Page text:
That day was just like any other day. I was in the office trying to get a lot of work done as I had an appointment with someone I was supposed to interview by 3pm. So, in the silence of the Fides Newsroom, I typed away on my computer and life was good. Shortly after, one of our reporters walked in and changed the channel from CNN to Channels TV. I asked her why she did so and she said that she just saw the commendation service of the late Chief (Dr) Alex Ekwueme being aired on Channels TV as she walked past the reception. I tried watching it for a while and decided to return to my work. After a while, other reporters joined her in watching the program. I just faced my writing. And then, I heard him speak!!! At first, I just didn't bother looking up from what I was doing. However, I was forced at some point to take a break and look up and I saw him, standing in all his glory. Handsome, confident, noble, great orator, sound. These are the few words I can use in describing this great piece of God's creation. My colleagues listened enthralled. I was awed and speechless. He spoke every word in the Igbo language. Not a word of English. Then, he sang a dirge for the late Ekwueme and ended his speech. I was about asking my colleague who he was when I heard him being introduced as John Nnia Nwodo! He walked down from the podium and dignifyingly walked up to the casket, bowed before it and walked to his seat. I just told my colleagues, I must look for him and get to interview him. I must meet him in person. They knew I wasn't joking because whatever I set my heart to do, I do. Today, I enjoin you to read the first part of an interview I had with this amazing orator and proud son of the soil. In his Enugu residence, he bared his mind about the travails of Ndigbo, his views on restructuring, herdsmen menace, extra states creation for the Southeast, his challenges as Ohaneze PG and the way forward for Ndigbo. Kindly enjoy this interview of this cerebral, eloquent and humble 3rd Degree Knight of St John's International…
Kindly introduce yourself, Sir
John Nnia Nwodo. I happen by the grace of God and the people of Ndigbo to be President General of Ohaneze Ndigbo.
So, what has it been like since you took over the mantle of leadership of Ohaneze Ndigbo.
Extremely busy. I never knew that this job was this tasking. But it's like I got into the job at a time that there was so much focal attention on Igbos and so much anxiety about Igbos and about their place in Nigeria. So, Ohaneze had to be in the centre of it all. I've had an unfair share of bombs, attacks, as well as a multitude of commendations. I thank God so far.
Recently, Ohaneze visited the president of this country, has anything good come out of that visit?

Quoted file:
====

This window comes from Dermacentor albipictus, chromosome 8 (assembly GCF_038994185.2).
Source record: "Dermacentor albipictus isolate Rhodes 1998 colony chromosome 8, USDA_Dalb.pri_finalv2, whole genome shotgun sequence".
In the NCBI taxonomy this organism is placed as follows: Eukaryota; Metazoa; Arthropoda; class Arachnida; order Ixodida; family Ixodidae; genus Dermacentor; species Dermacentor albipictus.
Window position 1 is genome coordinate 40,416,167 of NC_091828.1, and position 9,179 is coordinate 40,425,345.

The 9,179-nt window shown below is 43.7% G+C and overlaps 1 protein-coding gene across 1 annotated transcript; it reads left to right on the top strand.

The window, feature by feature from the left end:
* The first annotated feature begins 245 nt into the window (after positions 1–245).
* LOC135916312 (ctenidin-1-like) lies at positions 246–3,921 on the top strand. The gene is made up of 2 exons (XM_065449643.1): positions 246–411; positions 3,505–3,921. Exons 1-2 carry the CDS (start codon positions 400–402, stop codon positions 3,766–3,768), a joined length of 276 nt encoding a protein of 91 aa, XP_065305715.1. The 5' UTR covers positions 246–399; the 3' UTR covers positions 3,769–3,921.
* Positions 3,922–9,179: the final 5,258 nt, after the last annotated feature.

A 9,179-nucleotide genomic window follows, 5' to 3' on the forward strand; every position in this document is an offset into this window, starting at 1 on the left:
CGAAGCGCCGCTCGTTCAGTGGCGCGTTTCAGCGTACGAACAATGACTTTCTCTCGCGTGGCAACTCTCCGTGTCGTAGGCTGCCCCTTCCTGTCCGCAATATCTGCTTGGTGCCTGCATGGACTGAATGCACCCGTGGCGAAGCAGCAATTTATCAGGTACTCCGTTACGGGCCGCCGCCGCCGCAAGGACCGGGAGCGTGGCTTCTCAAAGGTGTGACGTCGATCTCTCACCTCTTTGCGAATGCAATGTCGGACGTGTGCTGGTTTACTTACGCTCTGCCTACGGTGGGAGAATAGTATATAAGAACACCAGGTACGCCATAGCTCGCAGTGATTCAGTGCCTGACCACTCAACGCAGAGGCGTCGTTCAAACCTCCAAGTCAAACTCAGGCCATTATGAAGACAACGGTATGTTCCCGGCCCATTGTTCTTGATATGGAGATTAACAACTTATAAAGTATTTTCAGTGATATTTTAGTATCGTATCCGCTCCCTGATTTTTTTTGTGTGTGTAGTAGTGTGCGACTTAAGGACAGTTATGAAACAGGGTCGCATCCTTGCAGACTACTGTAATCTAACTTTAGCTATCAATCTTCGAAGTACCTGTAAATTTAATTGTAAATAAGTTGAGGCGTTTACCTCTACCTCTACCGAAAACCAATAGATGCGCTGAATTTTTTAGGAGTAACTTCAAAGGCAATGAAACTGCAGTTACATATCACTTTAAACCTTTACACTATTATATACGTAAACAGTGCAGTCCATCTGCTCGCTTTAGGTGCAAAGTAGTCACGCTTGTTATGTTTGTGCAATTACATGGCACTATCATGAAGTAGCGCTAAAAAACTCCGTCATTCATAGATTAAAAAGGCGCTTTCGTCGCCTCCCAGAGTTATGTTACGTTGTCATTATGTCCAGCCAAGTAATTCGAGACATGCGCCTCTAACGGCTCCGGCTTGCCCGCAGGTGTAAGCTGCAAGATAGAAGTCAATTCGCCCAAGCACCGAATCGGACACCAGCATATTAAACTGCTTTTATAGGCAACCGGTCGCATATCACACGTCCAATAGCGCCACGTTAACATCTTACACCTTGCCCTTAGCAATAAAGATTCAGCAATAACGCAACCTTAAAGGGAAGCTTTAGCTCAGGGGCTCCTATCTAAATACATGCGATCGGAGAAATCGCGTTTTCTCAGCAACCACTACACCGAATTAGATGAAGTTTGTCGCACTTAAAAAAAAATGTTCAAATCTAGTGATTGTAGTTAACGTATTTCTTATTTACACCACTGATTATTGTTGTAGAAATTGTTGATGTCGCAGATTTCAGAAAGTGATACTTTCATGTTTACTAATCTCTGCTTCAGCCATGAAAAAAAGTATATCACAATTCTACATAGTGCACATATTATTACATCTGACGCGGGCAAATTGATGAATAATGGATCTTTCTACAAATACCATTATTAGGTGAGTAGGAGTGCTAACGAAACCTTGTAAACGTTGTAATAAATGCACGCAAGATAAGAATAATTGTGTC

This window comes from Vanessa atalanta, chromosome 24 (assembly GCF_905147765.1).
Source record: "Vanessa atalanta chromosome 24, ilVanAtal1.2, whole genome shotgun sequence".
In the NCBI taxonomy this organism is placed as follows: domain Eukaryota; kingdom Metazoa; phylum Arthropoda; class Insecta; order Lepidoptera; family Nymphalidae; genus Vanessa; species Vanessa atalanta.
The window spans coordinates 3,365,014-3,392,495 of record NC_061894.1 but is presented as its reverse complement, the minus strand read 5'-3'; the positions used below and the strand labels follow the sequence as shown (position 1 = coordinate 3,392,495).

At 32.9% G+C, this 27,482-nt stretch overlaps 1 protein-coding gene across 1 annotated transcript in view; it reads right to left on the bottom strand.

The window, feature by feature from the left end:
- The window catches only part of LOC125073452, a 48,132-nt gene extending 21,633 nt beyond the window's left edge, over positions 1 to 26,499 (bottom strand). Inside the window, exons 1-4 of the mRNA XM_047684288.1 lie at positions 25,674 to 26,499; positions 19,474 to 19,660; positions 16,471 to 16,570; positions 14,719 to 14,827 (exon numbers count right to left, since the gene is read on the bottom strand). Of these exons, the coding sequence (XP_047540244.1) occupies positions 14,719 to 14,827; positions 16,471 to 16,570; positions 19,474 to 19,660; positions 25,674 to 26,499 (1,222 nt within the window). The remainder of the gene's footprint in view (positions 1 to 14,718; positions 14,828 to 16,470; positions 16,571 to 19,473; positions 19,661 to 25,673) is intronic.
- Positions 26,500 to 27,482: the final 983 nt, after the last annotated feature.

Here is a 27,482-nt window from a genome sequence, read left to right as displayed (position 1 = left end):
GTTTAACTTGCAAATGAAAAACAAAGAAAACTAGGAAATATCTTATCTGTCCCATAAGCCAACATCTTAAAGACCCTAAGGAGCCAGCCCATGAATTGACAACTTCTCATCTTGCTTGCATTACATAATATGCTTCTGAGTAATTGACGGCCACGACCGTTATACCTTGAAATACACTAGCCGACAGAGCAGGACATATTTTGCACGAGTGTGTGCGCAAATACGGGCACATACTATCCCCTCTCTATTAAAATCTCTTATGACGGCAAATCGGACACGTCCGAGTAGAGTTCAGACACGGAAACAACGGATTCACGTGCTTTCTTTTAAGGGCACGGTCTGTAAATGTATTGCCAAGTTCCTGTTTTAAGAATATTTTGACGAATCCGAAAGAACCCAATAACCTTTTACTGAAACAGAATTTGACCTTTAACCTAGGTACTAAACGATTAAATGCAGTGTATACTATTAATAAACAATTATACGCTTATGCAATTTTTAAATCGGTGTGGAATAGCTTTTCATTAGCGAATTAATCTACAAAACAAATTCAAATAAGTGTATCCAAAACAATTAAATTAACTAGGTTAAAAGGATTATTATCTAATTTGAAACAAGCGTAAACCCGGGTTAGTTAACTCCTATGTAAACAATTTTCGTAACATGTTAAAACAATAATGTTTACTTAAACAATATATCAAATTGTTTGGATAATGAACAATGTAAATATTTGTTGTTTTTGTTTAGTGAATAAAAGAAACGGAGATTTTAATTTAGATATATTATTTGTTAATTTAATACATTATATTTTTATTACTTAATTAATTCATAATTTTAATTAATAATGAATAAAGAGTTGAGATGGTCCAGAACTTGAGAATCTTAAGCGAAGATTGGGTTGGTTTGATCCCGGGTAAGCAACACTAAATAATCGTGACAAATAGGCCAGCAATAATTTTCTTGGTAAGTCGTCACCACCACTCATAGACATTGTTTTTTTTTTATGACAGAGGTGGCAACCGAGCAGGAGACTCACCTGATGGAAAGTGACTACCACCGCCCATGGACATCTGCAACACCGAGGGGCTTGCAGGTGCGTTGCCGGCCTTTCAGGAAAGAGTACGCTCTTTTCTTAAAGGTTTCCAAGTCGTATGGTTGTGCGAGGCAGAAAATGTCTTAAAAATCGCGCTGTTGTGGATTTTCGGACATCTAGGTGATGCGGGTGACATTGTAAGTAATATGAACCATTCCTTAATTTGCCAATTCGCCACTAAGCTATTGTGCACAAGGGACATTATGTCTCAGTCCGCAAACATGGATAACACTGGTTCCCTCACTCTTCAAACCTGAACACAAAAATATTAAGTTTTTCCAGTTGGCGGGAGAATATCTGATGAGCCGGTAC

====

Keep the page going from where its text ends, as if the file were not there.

Ohaneze didn't just visit the president of this country. A delegation of Igbo leaders led by Ohaneze visited the president and that delegation included our five south east governors, although the governor of Anambra state was represented by his deputy because he was in the turbulence of his re-election at the time and could not skip his campaign appointments to make the trip. We were also accompanied by the deputy president of Senate and the Igbo leadership in the House of Representatives and the senate namely, Representative Chuks Onyiam as well as Senator Enyinnaya Abaribe. Our demands were numerous. We called the attention of the president on the neglect of federal infrastructure in the south east. We frowned at the fact that there was a standard guage railway program that excluded us completely. We frowned at the fact that the Onitsha Waterways on the River Niger as well as the bridge were in total neglect. In the case of the waterways, a lot of inland ports had been built all the way from Anambra through to Benue and Kogi and the water was not dredged. So, it's like putting the cart before the horse. They built the embarkation ports, but they didn't dredge the water. So, the ports are dilapilating because of lack of use and maintenance but the track is not used at all. And, budget after budget, there is no provision for it. We frowned at the fact that our only gateway out of Nigeria, the Enugu Airport, was in a state of complete neglect. The terminal building has been abandoned since the exit of President Jonathan, the contractors working on the railway lights switched the lights and walked away. The warehouse there which was intended to handle cargo, the contractor has also abandoned the site, obviously due to non-payment. The structures that were already built there for maintenance of old structures and any administrative buildings have been ravaged by tornado and ill-finishing. So, we just have an airport in name which has lost its potential for extreme commercial and civil activities. We brought that to the attention of the president. We deplored our marginalization in the political structure of this country. We were unhappy that among the six geo-political zones, we have the lowest number of states in the country and that our total number of local governments were equal to the total number of local governments in two states in all the regions in Nigeria. And therefore, the amount of federally collected revenue that come to us was extremely limited. Therefore, our state and local governments were jaundiced by illiquidity and their capacity to create jobs, maintain social services of education, environment, water provision, roads, health, were in serious jeopardy and at best, they were barely able to meet their recurrent expenditures and this was not a happy situation to be in and because of that, a lot of people in our place are dissatisfied. The youths are restive. They have no confidence in the political Nigeria and a number of people here subscribe to self-determination. We talked about many other things. We talked about the fact that the leadership of the security structure of Nigeria were totally a demonstration of the president's lack of confidence in anybody from the Southeast. No security arm. Not even the least arm like the Road Safety Corps or the Civil Defence has an Igbo man heading it. No ministry bearing our security, whether it was defence, whether it was police, whether it was internal affairs, has an Igbo man at the head. Immigration, Customs, Police, Army, Air force, Navy, the State Security System, National Intelligence Agency, which deals with foreign intelligence. None of these has an Igbo man at the head. We are very aggrieved by this kind of situation and the president gave a detailed reply. He regretted the administrative structures in the south east and felt it was something that the legislature could do something about and was prepared to nudge the legislature in this direction. The state of Niger Bridge, the River Niger Waterway and the Standard Gates Railway System as well as the Enugu Airport, he asked the Chief of Staff to call a meeting between him and the Minister of Transport and the Minister of Aviation with a view to dealing with some of them. I now hear that there has been a rehabilitation of the runway in Enugu Airport and that there is a federal government policy to concession the airport to a private investor who would make it much more active because of funds. I am waiting to see the adverts come but haven't seen them. I do hope that before this is done, something will happen in the current financial year. Nothing has happened in respect of the other issues.